Who Is scuttling the Anti-corruption War?, By Zainab Suleiman Okino
…it should be noted that Magu is not different from the previous anti-graft czars who were equally engaged in selective persecution and prosecution of the opponents of their pay masters and their political foes while leaving out those who are ready to play ball.
As the anti-graft war appears to have hit the brick wall, Nigeria is gradually becoming a laughing stock in the comity of nations. After the Senate rejected Ibrahim Magu, the EFCC acting chairman for the second time, it remains unclear the forces behind the travails of the anti-corruption czar. Magu’s rejection has pitted the people against the Senate leaving the main culprit out — the president and his kitchen cabinet members. Over the years we have understandably been very critical of our senators’ misdemeanors, referencing their salaries, perks and perquisites of office; such that we do not trust they can do anything in the nation’s interest. However, in the case of Magu, even if the senators are in cahoots with other sinister forces, the blame is not entirely theirs. President Muhammadu appointed both Daura as DSS DG and Magu as acting chairman of EFCC, so why this hostility of one against the other? There is more that meets the eyes in the inner recesses of power than what’s in the open. In the first instance, why did the presidency dither for too long before sending Magu’s name for confirmation, and why did it allow two damning reports on him? This time around, the DSS report jolted Magu, because it was not leaked to the press.
Procedurally, all DSS reports should be made available to the president, who ought to have seen the one on Magu, before it got to the Senate. Obviously, the conspiracy against Magu is multi-faceted, and must have been hatched at the presidency, executed by the DSS, which found willing tool and stooge in the Senate and Senator Dino Melaye respectively. If Buhari was interested in Magu’s confirmation, he knew what to do as alluded to by the Senate President Bukola Saraki over the weekend. So, the blame for the setback for the war on corruption is on the presidency’s lack of consistency and shoddy way of handling issues. It is dirty politics at play. Magu too was used for some dirty jobs, to harass perceived enemies and opponents of the state. Now, his day of reckoning is here. This, by no means exonerates Magu, who apparently has dined and wined with the likes of people he accuses of corruption, and who are also ready to take him down.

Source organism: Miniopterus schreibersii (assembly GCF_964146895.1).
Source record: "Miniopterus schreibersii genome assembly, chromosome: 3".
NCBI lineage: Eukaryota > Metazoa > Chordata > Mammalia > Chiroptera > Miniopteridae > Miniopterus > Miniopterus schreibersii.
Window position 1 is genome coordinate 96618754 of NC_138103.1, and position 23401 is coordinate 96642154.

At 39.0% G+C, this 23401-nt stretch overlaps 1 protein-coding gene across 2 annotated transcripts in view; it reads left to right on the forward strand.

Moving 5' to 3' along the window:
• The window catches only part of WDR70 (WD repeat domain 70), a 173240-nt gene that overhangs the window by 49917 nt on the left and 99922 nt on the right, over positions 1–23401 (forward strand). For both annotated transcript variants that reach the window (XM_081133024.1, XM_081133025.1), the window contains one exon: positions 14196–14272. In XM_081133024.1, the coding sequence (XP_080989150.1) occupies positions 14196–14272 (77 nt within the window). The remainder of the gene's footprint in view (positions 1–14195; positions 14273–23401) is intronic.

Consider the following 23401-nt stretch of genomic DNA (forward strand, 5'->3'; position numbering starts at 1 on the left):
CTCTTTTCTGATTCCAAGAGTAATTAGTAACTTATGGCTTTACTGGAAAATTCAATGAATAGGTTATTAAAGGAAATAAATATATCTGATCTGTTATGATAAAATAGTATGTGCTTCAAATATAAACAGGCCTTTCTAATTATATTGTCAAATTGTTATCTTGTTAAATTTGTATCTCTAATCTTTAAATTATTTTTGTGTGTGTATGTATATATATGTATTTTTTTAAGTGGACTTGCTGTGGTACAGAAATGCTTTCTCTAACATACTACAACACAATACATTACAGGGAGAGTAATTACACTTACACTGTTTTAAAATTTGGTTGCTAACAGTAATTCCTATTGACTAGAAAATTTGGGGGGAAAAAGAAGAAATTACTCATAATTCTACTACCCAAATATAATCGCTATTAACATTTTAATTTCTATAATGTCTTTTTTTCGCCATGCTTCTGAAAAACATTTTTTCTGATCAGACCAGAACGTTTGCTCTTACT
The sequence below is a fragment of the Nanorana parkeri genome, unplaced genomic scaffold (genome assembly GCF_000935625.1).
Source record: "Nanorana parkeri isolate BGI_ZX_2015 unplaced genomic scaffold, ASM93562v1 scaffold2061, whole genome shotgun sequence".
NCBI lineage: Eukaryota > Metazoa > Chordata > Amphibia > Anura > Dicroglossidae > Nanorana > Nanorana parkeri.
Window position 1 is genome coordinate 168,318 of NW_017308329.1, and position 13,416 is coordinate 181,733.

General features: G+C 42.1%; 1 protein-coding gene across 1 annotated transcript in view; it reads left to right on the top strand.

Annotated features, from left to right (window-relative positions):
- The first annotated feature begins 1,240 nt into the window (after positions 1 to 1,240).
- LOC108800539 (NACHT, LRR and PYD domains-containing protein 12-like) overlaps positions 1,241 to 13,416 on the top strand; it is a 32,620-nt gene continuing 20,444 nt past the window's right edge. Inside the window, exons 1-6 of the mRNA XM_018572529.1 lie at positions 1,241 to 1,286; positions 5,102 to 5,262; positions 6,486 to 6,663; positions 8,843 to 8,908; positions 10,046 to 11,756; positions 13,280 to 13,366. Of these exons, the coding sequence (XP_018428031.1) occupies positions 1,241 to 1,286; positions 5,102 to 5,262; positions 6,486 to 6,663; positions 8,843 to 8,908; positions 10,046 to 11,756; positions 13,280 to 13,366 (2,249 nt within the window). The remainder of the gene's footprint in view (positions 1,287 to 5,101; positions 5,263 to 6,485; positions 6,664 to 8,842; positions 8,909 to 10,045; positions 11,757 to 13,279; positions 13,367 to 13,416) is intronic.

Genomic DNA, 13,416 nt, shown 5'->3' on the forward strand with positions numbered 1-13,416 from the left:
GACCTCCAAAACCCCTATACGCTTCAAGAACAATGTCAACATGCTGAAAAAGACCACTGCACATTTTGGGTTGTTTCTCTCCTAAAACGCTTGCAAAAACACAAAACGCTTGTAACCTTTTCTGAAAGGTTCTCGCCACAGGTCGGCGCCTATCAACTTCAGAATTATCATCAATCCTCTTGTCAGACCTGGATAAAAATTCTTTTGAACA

Three weeks ago, my column was centred on the governors’ mismanagement of bailout funds for their states. It was titled, “Before Nigerian governors wrecked the country” and concluded thus: “There is however hope that the long of arms of the law could catch up with them, if the government is serious about fighting corruption to a standstill, and if anti-corruption agencies like EFCC, ICPC and even the police and judiciary are purged of bad eggs and are allowed to do their work unhindered and without interference from the executive. Sadly, no governor has been sent to jail in Nigeria since civil rule took shape in 1999, because the guilty have the means to subvert the course of justice. I hope the EFCC’s investigation of the Paris Club, bailout funds and the Suswam phenemenon will not end in the dustbin of history like others before it”. (Emphasis added). Now most of these permutations are now subjects of discourse in the polity. Few days after my lamentation, former Adamawa state governor, James Ngilari was convicted and committed to jail. That gave hope to Nigerians. Alas! the joy was short-lived. The gang-up that crushed Magu included many ex-governors in the Senate and serving senators of the APC stock, all of who were at the Senate chamber to give Magu a bloody nose.
So why did the presidency abandon Magu in the cold? We might never know except to hazard some guesses. The Paris club bailout to states, referred to above is a plausible excuse. Magu is already probing some governors (who have immunity against prosecution anyway) for diverting part of the money to themselves and some principal officers of the National Assembly. The governors are powerful and can abandon the president, if he messes up with them as the Magu probe of bailout appears. The race for 2019 may be far in the works already. His non-confirmation is perhaps payback for his recalcitrance. These are interesting times in our polity.
Having said this though, it should be noted that Magu is not different from the previous anti-graft czars who were equally engaged in selective persecution and prosecution of the opponents of their pay masters and their political foes while leaving out those who are ready to play ball. Magu also does not pretend about his own biases, because he works for a government that only pays lip service to fighting corruption. If not, how do you explain his association with stupendously rich Air Commodore Mohammed Umar (retired), a member of the ruling APC who had his hands soiled in dirty deals even from previous administration and has even compromised on many fronts? How does he explain his N50 million rent and travels on first class ticket grossing N2.9 million? Why is the presidency playing the ostrich, pretending they want Magu and throwing him to the dogs? Just to deceive us that the anti-corruption war is on course? Nigerians know better please.